Third prize – I Told You There was a Wolf by Dave Kurley, Leira District, Portugal

My third prize choice, written in an unbroken sprawl of long and short lines, was a bit of a wild card.  There have been so many poems and stories based on the allegorical/metaphorical wolf and red riding hood, or the boy who cried ‘wolf.’  Could this one stand up to the challenge?  With every reading I became more convinced that through an ingenious combination of humour and threat, it could and did.  The voice of the narrator was convincing from the first line: ‘I told you there was a wolf’, then moving into demands for contemporary evidence of his existence:  ‘pictures from the cameras that never lie.’ I loved the way the wolf was ‘forensically careful’ to avoid detection, the response of authority (the mayor) to providing protection from him for the townspeople: ‘what will happen to the town with no picnic money?’  There were powerful suggestions of the law and the pandemic, the people who ‘picnicked in the woods / And the wolf that picnicked on the people’, until there were no people left except the nervous narrator.  Brilliant!

West Sussex Winner – Ionian Cruise by Diana Mitchener

This special prize awarded to a West Sussex poet, was won, hands down by ‘Ionian Cruise’, a contemporary take on Odysseus who fetches up in the ballroom of a cruise liner, ‘his hair swarming with lice, tunic and cloak ragged’. I loved the detail: ‘the ladies in floaty garments’, the ‘vastness of this vessel / humming at speed without visible crew, without mast or sail.’ As with ‘I Told You There Was a Wolf’, there was a tantalising tragi-comedy within the depiction of a wrecked and desperate Odysseus turning up in a contemporary setting calling to Penelope, screaming for Zeus.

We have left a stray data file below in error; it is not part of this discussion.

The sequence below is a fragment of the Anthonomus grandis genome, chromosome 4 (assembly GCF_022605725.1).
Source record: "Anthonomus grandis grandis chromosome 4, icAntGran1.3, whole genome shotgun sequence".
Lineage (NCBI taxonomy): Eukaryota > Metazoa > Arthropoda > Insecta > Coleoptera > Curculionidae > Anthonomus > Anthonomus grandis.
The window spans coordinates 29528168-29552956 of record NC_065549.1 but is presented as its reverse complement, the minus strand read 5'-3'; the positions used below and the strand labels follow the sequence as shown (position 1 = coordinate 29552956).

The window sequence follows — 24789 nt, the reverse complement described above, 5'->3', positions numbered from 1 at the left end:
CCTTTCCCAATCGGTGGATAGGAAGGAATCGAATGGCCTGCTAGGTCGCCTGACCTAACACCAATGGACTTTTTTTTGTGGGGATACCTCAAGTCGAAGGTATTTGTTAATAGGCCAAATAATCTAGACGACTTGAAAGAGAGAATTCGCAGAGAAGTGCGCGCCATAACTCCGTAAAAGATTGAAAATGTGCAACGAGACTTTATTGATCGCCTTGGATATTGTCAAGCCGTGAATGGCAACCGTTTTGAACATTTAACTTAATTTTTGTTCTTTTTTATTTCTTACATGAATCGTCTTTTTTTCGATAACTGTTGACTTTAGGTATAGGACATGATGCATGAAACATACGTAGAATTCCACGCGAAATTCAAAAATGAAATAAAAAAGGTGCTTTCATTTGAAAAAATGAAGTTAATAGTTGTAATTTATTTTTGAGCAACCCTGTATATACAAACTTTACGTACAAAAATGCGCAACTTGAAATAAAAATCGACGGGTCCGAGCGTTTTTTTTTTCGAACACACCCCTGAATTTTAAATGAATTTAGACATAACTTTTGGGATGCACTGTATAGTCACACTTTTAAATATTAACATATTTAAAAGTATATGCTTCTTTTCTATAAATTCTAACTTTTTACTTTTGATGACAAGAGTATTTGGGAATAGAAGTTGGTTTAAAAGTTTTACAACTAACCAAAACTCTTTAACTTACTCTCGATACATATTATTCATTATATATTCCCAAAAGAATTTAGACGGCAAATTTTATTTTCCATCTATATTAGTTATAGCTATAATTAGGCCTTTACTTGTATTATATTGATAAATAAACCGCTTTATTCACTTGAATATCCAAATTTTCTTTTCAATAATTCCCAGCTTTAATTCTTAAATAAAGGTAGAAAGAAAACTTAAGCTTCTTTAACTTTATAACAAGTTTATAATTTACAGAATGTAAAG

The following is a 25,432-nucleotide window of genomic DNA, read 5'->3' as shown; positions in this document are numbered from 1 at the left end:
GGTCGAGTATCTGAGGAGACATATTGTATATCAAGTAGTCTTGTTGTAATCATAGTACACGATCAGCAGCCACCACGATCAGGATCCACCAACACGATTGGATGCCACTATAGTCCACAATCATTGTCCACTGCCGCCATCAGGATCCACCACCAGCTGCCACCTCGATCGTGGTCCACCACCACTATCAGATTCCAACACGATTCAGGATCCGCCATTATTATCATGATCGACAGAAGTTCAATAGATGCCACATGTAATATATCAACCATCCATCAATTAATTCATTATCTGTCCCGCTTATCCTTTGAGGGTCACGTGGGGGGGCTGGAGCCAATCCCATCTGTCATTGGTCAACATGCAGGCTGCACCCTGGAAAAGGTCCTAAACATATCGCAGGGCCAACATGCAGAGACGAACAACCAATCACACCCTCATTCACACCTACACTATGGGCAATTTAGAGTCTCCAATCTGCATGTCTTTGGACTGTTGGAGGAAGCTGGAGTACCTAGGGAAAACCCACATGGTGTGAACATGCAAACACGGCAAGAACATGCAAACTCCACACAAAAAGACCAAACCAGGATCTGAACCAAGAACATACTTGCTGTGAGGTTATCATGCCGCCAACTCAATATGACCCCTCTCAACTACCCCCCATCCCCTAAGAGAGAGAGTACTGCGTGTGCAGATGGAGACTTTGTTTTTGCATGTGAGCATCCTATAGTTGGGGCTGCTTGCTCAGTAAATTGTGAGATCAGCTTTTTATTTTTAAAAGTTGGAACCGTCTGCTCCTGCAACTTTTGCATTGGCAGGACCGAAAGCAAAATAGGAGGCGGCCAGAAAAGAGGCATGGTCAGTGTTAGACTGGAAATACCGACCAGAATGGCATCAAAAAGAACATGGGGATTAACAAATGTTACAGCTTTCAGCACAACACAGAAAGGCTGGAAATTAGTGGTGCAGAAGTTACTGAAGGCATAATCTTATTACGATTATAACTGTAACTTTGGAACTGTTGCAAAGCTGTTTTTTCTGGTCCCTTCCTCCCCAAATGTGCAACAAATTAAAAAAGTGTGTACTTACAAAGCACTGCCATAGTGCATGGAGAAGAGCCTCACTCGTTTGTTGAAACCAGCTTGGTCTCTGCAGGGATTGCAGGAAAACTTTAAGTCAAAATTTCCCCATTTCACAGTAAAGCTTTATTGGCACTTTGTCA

The two highly commended poems also came up for me many times as possible contenders for the top three in the main competition. The three commended poems were also in my long and shorter long list.

Many thanks to the organisers of the Slipstream Competition for asking me to adjudicate. It has been an honour, and a pleasure. Also, I have learned so much through the process about the strengths and mainly the weaknesses of my own work!